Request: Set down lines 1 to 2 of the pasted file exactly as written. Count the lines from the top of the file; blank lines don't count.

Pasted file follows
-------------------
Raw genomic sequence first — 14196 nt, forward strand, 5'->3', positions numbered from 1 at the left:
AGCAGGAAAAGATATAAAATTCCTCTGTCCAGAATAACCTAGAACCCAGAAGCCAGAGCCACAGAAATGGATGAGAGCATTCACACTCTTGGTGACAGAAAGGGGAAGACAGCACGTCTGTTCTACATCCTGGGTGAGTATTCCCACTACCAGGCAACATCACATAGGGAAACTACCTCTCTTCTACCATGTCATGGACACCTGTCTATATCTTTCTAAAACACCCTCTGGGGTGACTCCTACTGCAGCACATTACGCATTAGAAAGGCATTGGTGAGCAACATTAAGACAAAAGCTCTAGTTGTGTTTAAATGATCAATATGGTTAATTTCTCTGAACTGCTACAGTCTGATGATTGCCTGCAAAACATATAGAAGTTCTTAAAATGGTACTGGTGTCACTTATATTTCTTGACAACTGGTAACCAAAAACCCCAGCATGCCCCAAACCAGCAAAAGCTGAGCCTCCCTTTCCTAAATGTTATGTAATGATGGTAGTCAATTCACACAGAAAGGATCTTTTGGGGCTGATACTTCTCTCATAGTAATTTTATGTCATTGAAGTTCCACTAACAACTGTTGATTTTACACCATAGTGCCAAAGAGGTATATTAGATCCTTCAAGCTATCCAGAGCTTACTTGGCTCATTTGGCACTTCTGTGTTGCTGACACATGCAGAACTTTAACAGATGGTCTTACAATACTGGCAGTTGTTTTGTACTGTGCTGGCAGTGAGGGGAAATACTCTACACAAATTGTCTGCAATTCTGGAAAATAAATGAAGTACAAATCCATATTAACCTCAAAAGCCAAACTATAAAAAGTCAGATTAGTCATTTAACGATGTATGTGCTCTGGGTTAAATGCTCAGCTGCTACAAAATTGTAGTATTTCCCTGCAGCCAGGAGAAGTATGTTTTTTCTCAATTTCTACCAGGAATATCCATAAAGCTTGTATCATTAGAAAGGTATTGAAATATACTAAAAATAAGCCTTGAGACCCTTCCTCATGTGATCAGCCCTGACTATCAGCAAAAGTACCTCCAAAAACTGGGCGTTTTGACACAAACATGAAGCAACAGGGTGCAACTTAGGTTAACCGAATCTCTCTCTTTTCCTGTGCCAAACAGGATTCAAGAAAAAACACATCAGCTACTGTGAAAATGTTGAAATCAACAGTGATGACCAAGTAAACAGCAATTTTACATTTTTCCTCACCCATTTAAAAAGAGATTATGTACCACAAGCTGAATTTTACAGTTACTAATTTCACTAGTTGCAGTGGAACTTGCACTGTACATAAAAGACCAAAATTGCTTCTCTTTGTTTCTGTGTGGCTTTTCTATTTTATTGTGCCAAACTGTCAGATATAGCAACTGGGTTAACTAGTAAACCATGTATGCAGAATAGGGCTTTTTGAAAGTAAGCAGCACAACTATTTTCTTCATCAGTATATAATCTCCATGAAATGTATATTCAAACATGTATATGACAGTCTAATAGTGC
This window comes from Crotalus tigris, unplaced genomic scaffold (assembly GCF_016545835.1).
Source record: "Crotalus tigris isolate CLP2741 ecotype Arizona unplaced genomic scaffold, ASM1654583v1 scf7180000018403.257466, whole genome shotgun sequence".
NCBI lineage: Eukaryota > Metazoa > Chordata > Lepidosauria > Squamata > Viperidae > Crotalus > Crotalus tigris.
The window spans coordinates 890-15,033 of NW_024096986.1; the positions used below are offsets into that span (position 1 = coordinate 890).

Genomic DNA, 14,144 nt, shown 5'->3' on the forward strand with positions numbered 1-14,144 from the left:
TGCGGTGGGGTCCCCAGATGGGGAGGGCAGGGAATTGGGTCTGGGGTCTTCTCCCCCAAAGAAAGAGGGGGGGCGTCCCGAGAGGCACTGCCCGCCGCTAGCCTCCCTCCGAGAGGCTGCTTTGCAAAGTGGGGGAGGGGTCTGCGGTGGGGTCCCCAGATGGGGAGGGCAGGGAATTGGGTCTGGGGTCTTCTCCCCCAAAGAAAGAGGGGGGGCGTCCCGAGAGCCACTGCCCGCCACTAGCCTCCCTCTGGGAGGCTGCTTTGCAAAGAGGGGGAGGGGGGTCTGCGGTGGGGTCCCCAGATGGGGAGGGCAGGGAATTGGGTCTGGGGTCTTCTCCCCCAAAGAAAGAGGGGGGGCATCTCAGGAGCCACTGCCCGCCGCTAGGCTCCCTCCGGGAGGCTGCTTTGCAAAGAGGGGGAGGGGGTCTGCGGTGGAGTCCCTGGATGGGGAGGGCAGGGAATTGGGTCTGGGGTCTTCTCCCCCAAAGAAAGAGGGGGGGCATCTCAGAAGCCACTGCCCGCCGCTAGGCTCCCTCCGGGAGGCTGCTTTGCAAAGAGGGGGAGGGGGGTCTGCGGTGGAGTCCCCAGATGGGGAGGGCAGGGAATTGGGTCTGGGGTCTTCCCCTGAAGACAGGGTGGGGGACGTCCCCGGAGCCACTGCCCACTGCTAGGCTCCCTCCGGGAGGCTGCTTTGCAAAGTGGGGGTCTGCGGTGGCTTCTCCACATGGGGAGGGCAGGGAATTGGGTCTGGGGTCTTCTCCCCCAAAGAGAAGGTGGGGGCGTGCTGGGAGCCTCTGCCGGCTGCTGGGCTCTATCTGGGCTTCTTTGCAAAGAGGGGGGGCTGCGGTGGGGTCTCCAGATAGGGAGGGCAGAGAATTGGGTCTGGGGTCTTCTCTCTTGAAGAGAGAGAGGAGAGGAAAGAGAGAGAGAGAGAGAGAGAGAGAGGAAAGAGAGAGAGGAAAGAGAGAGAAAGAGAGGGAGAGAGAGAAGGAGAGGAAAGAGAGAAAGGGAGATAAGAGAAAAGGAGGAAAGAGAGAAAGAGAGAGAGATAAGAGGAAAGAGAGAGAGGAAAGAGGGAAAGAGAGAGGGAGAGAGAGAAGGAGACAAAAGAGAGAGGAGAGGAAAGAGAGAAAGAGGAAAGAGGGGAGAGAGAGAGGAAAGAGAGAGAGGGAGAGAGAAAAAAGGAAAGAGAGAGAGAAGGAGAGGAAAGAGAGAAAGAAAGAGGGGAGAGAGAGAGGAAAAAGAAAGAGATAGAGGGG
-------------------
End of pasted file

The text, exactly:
Raw genomic sequence first — 14196 nt, forward strand, 5'->3', positions numbered from 1 at the left:
AGCAGGAAAAGATATAAAATTCCTCTGTCCAGAATAACCTAGAACCCAGAAGCCAGAGCCACAGAAATGGATGAGAGCATTCACACTCTTGGTGACAGAAAGGGGAAGACAGCACGTCTGTTCTACATCCTGGGTGAGTATTCCCACTACCAGGCAACATCACATAGGGAAACTACCTCTCTTCTACCATGTCATGGACACCTGTCTATATCTTTCTAAAACACCCTCTGGGGTGACTCCTACTGCAGCACATTACGCATTAGAAAGGCATTGGTGAGCAACATTAAGACAAAAGCTCTAGTTGTGTTTAAATGATCAATATGGTTAATTTCTCTGAACTGCTACAGTCTGATGATTGCCTGCAAAACATATAGAAGTTCTTAAAATGGTACTGGTGTCACTTATATTTCTTGACAACTGGTAACCAAAAACCCCAGCATGCCCCAAACCAGCAAAAGCTGAGCCTCCCTTTCCTAAATGTTATGTAATGATGGTAGTCAATTCACACAGAAAGGATCTTTTGGGGCTGATACTTCTCTCATAGTAATTTTATGTCATTGAAGTTCCACTAACAACTGTTGATTTTACACCATAGTGCCAAAGAGGTATATTAGATCCTTCAAGCTATCCAGAGCTTACTTGGCTCATTTGGCACTTCTGTGTTGCTGACACATGCAGAACTTTAACAGATGGTCTTACAATACTGGCAGTTGTTTTGTACTGTGCTGGCAGTGAGGGGAAATACTCTACACAAATTGTCTGCAATTCTGGAAAATAAATGAAGTACAAATCCATATTAACCTCAAAAGCCAAACTATAAAAAGTCAGATTAGTCATTTAACGATGTATGTGCTCTGGGTTAAATGCTCAGCTGCTACAAAATTGTAGTATTTCCCTGCAGCCAGGAGAAGTATGTTTTTTCTCAATTTCTACCAGGAATATCCATAAAGCTTGTATCATTAGAAAGGTATTGAAATATACTAAAAATAAGCCTTGAGACCCTTCCTCATGTGATCAGCCCTGACTATCAGCAAAAGTACCTCCAAAAACTGGGCGTTTTGACACAAACATGAAGCAACAGGGTGCAACTTAGGTTAACCGAATCTCTCTCTTTTCCTGTGCCAAACAGGATTCAAGAAAAAACACATCAGCTACTGTGAAAATGTTGAAATCAACAGTGATGACCAAGTAAACAGCAATTTTACATTTTTCCTCACCCATTTAAAAAGAGATTATGTACCACAAGCTGAATTTTACAGTTACTAATTTCACTAGTTGCAGTGGAACTTGCACTGTACATAAAAGACCAAAATTGCTTCTCTTTGTTTCTGTGTGGCTTTTCTATTTTATTGTGCCAAACTGTCAGATATAGCAACTGGGTTAACTAGTAAACCATGTATGCAGAATAGGGCTTTTTGAAAGTAAGCAGCACAACTATTTTCTTCATCAGTATATAATCTCCATGAAATGTATATTCAAACATGTATATGACAGTCTAATAGTGC